‘Tech Neck’ yet another hazard of the electronic age

‘Tech Neck’ yet another hazard of the electronic age

Source: University of Wisconsin School of Medicine and Public Health


When Mom nagged you to “sit up straight,” she likely had no idea how important that advice would become, thanks to our reliance on smartphones and tablets.

One study suggests that the average person spends 2-4 hours every day on electronic devices. That’s thousands of hours every year spent in a position that puts several extra pounds of stress on the neck. Heavy users of handheld technology aren’t the only ones at risk. Other activities, from reading to driving, can strain your neck, as well.

Bill Boissonnault, associate professor at the University of Wisconsin (UW) School of Medicine and Public Health, and Lori Thein Brody, physical therapist with UW Sports Medicine and Spine Center, share tips to give your neck a break.

Neck muscles struggle to support head

The human head weighs an average of 12 pounds, and your body is designed to hold it up all the time. It’s actually the inclination, or angle, of your neck that worries many physicians. Thein Brody says the problem–and the solution–lies in simple physics.

The more you tilt your head down, the farther you’re separating the axis of rotation (in this case, the neck) from the mass of the limb (the head). This creates more work for the back of your neck as it tries to hold your head up.

Boissonnault uses the analogy of a bowling ball to break down the science. If you grab a 12-pound ball in one palm, and bend your elbow so the ball is close to your torso, it’s easy enough to hold for some time. But as soon as you start to straighten that elbow, and your hand moves farther away from your body, the ball feels heavier.

Only in recent years have people begun using smartphones and tablets for several hours a day. And because the effects of maintaining the same posture for long periods of time can take years to manifest, researchers aren’t yet sure how this will affect user long-term. Even so, Boissonnault has serious concerns.

As seen in other instances of poor posture, muscles can fatigue and cause soreness and pain. If the muscles tire too much, he says, they may stop supporting the neck’s ligaments and joints altogether and put more weight on discs and joints, which in turn could increase the risk of arthritis. Thein Brody wonders whether younger generations who start using electronics at ever earlier ages will essentially train their neck muscles to become stronger.

“Will humans evolve to have stronger neck muscles in response to this kind of load?” she asks.

So, you say, you’re not addicted to electronics? If you don’t pay attention and straighten up once in a while when reading books or newspapers, driving, or even cooking–repeated over months and years–you could put yourself at risk.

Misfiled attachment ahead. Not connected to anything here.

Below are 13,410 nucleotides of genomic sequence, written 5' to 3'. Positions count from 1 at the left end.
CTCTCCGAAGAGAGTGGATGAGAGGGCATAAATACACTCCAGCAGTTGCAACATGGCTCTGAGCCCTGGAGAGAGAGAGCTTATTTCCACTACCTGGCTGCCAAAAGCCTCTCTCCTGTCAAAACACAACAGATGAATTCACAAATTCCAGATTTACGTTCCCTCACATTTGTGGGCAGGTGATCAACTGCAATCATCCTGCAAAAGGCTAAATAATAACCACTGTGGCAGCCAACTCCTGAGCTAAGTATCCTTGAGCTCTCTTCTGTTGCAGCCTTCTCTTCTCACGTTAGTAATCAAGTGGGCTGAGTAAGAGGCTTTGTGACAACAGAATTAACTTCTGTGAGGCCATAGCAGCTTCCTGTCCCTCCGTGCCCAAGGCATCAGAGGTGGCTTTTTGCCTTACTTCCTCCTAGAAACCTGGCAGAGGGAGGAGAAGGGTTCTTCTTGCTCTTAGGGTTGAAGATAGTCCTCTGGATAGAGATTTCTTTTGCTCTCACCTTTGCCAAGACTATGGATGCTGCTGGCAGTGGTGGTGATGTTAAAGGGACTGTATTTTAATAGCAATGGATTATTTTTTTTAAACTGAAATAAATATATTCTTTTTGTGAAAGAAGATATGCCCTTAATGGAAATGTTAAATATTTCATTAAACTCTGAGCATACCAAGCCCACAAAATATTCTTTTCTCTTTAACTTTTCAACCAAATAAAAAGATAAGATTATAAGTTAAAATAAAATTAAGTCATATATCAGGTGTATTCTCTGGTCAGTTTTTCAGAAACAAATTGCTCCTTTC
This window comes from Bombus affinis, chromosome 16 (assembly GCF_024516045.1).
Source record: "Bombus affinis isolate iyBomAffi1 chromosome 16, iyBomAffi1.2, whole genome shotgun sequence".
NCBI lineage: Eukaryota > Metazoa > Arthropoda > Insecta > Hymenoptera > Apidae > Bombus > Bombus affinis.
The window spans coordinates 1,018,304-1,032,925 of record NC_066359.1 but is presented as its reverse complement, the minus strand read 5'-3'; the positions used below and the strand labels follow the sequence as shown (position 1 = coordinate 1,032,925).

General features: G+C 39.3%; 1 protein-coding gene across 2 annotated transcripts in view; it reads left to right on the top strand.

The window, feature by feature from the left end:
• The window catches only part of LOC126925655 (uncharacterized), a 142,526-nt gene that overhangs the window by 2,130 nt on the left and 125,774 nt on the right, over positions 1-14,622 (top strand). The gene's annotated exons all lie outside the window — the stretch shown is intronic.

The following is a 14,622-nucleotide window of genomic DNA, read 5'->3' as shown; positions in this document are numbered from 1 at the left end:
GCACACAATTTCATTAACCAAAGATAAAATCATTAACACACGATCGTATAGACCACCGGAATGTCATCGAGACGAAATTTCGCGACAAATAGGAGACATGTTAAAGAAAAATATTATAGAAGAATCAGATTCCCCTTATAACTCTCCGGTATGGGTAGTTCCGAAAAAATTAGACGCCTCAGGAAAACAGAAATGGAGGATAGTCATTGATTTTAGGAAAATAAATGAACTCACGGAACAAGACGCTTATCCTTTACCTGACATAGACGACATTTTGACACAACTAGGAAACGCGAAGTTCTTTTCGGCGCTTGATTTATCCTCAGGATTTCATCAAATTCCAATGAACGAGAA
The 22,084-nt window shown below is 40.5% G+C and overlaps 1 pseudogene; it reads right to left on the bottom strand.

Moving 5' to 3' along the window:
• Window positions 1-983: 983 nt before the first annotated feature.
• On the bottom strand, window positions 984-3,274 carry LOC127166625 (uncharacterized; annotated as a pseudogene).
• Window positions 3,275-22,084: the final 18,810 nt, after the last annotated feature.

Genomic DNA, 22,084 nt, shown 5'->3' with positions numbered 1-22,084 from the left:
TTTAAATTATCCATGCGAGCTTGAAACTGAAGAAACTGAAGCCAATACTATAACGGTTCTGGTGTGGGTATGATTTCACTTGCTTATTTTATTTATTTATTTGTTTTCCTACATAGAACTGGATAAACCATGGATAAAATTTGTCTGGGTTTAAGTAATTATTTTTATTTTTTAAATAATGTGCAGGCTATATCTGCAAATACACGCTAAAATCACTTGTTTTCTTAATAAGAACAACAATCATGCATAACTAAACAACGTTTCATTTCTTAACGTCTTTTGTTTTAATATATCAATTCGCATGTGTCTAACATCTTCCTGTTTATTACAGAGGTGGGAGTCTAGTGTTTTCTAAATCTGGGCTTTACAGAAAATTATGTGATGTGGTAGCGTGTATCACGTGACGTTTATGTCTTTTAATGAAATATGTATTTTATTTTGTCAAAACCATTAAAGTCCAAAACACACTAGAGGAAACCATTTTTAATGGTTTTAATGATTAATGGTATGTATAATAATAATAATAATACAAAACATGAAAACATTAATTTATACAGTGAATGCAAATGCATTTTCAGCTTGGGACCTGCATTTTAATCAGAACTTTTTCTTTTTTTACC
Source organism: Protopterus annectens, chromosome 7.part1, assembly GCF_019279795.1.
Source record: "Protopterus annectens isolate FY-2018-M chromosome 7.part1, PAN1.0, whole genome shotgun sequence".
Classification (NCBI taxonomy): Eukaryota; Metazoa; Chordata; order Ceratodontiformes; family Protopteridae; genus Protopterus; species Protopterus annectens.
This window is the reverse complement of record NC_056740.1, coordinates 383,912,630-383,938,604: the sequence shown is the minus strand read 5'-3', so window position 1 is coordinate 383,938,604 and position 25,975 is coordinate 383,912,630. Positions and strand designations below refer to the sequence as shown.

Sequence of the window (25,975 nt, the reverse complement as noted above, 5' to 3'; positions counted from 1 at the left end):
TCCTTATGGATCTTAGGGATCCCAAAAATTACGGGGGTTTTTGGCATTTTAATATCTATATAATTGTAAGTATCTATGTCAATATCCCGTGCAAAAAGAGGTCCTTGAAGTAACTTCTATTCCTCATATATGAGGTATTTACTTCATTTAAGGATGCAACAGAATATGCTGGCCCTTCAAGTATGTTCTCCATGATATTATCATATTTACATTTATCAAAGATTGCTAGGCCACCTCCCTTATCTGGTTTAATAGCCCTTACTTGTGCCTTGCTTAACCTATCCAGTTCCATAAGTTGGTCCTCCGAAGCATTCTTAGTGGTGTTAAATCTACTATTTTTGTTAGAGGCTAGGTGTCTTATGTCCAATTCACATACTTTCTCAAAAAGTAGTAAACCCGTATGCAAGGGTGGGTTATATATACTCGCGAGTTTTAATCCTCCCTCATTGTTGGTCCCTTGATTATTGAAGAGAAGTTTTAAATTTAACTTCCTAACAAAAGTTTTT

“(Maintaining) any single posture for prolonged periods of time, (or repeating) a certain activity over and over … can get people into trouble,” Boissonnault says. He also urges extra awareness of “tech neck” for anyone with a previous neck injury, or whose work requires them to sit at a desk for long periods of time, with the head in a forward position.


To avoid straining your neck:

1. Bring your device (or reading material) higher and closer to your face, allowing your head and neck to stay erect.

2. Try using a hands-free bookstand, music stand or pillow. The key is to bring whatever you’re looking at closer to your face, and up to eye-level.

3. Prop a hand under your chin so your neck muscles are not supporting the weight of your head all alone.

4. Move around. Try these stretches and postures to get unstuck:

–Gently roll your head to its normal position, roll your shoulders and squeeze your shoulder blades together and down. Keep an eye on your hips, too. Boissonnault says posture problems often start with the hips and lower back, so it’s important to stay balanced (keeping your hips in a vertical line with the rest of your body), and not slump into the low back.

–Tight pectoral muscles can pull your torso into a rounded posture. Try stretching your front with this exercise: Face a corner with your elbows extended, grab the corner and lean in, leading with your chin.

(WhatDoctorsKnow is a magazine devoted to up-to-the minute information on health issues from physicians, major hospitals and clinics, universities and health care agencies across the U.S. Online at www.whatdoctorsknow.com.)